In the first quarter of 2023, Tbilisi International Airport served 714,000 passengers. Although this constitutes a 41% growth as compared to the same period of the previous year, there is still no recovery from the pre-pandemic figure. Growth was observed both vis-à-vis the previous year and the pre-pandemic situation at Kutaisi and Batumi airports. Passenger flow at the Batumi Airport reached 77,000 which is a 49% growth as compared to 2019 and a 13% growth as compared to the same period of 2022. In regard to Kutaisi Airport, passenger flow reached 253,000 in the first quarter of 2023 and the growth rate reached 108% and 61% as compared to the same periods of 2019 and 2022, respectively.

Graph 2: Average Annual/Quarterly Growth Rate of Passenger Flow

Source: Georgian Civil Aviation Agency

Direct flights between Russia and Georgia were stopped on 9 July 2019. This development was also reflected in the statistics – prior to the suspension of flights in 2019 passenger flow at Tbilisi airport increased by 11.6% whilst it decreased to such an extent that the total decline was 3% by the end of 2019 as compared to the previous year. Such a decrease naturally hindered the passenger flow growth rate all across Georgia because Tbilisi airport would have served four million passengers if the growth rate had been kept. By the end of the year, however, this figure was only 3.692 million. The situation was the same at Batumi airport. After 30% growth in the first half of the year, passenger flow decreased so drastically in the second half of 2019 that the total figure dropped by 8% at the end of 2019. However, passenger flow continued to grow at Kutaisi airport and outperformed the previous year’s figure by 256,000 passengers. Despite suspending direct flights between Russia and Georgia, passenger flow at all of Georgia’s international airports still increased by 3% in 2019.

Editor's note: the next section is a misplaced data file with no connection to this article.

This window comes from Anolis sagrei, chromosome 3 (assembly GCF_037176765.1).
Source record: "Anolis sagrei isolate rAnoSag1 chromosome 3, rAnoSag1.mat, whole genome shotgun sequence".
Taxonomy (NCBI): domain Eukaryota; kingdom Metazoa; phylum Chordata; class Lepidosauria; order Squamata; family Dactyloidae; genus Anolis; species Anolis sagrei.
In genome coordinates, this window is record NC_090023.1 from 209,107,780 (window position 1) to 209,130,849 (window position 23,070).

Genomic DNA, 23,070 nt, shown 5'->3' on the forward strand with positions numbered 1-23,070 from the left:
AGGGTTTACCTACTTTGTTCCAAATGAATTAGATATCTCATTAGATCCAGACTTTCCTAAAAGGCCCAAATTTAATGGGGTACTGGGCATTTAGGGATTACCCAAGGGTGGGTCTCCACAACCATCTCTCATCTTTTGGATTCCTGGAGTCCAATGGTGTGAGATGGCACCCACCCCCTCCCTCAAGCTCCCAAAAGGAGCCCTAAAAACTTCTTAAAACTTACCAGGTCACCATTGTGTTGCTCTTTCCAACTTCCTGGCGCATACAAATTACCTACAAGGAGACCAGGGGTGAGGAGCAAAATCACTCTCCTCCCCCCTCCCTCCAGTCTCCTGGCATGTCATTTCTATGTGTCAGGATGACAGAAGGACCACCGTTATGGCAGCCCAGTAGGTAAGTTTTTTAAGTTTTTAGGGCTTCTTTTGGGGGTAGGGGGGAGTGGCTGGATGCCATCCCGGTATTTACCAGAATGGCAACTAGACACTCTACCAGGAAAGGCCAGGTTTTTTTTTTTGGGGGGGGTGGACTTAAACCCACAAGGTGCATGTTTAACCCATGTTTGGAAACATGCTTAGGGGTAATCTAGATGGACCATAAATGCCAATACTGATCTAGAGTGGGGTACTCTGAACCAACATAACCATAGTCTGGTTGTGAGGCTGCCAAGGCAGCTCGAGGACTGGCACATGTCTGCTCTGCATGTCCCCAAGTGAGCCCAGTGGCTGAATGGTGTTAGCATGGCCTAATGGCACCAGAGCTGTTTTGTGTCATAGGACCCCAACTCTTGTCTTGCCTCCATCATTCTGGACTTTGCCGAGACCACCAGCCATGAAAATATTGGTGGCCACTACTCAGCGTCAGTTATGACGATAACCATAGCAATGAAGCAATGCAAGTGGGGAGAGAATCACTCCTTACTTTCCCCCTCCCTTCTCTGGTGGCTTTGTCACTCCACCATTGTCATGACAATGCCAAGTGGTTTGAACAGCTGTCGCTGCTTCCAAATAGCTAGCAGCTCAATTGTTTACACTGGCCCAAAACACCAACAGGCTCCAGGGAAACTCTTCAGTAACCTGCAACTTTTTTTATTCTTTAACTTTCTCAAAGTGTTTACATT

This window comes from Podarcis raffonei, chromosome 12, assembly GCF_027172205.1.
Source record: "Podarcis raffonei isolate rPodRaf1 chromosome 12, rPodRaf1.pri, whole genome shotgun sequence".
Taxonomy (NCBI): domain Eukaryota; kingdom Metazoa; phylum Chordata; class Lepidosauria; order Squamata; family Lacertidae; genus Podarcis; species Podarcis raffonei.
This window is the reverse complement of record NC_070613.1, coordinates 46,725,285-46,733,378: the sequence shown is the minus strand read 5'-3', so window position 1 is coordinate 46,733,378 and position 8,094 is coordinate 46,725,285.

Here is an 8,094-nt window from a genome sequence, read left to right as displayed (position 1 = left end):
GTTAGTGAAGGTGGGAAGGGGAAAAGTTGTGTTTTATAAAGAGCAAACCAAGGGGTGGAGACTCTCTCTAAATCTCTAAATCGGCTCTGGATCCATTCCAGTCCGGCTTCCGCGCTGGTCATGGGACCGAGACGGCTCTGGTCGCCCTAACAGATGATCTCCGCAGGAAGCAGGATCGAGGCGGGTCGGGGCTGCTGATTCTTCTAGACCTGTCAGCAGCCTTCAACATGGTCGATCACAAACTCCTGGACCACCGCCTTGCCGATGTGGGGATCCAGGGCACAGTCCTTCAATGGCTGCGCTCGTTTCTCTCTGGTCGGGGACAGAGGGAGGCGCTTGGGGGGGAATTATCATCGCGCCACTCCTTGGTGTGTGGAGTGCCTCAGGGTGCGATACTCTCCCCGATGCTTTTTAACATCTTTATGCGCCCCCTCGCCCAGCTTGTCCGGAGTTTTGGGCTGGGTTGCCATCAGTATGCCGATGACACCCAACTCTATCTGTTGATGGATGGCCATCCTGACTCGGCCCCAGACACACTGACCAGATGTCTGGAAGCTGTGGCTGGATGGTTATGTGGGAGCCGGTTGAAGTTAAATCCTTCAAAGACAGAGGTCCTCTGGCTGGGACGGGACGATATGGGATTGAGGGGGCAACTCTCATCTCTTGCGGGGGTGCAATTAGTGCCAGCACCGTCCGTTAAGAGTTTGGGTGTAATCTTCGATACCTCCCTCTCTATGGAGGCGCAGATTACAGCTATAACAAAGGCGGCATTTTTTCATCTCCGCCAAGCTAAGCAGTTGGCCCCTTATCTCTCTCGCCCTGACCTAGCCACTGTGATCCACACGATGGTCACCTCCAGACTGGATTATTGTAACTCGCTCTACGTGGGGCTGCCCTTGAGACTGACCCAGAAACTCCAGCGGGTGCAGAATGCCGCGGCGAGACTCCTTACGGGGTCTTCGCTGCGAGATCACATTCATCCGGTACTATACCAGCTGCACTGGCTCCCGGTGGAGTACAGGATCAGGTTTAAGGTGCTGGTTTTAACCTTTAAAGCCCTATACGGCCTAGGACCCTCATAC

Direct Russia-Georgia flights have resumed from 19 May 2023. It is hard to have an accurate estimate of the impact of this decision. In any case, there will be a growth of mobility, although the volumes currently remain unknown. Many things still depend on Russia’s war against Ukraine and the sanctions. It is possible that migration from Russia will increase further, Russian authorities will close the borders for all or some of their citizens or there will be an expansion of the sanctions in such a manner that Russian airlines are no longer able to fly to Georgia as well as potential other future developments. Therefore, it is currently impossible to make forecasts.

Nonetheless, the current dynamic is growing which is confirmed by a 33% growth in the first quarter of 2023. The average annual growth before the pandemic was relatively less – at 23%. In his statement the Prime Minister made emphasis on Tbilisi airport where the growth rate was on average 19%. The actual figures differ from the figure (30%) in the Prime Minister’s statement, although its context is fully accurate. Therefore, FactCheck concludes that Irakli Gharibashvili’s statement is MOSTLY TRUE.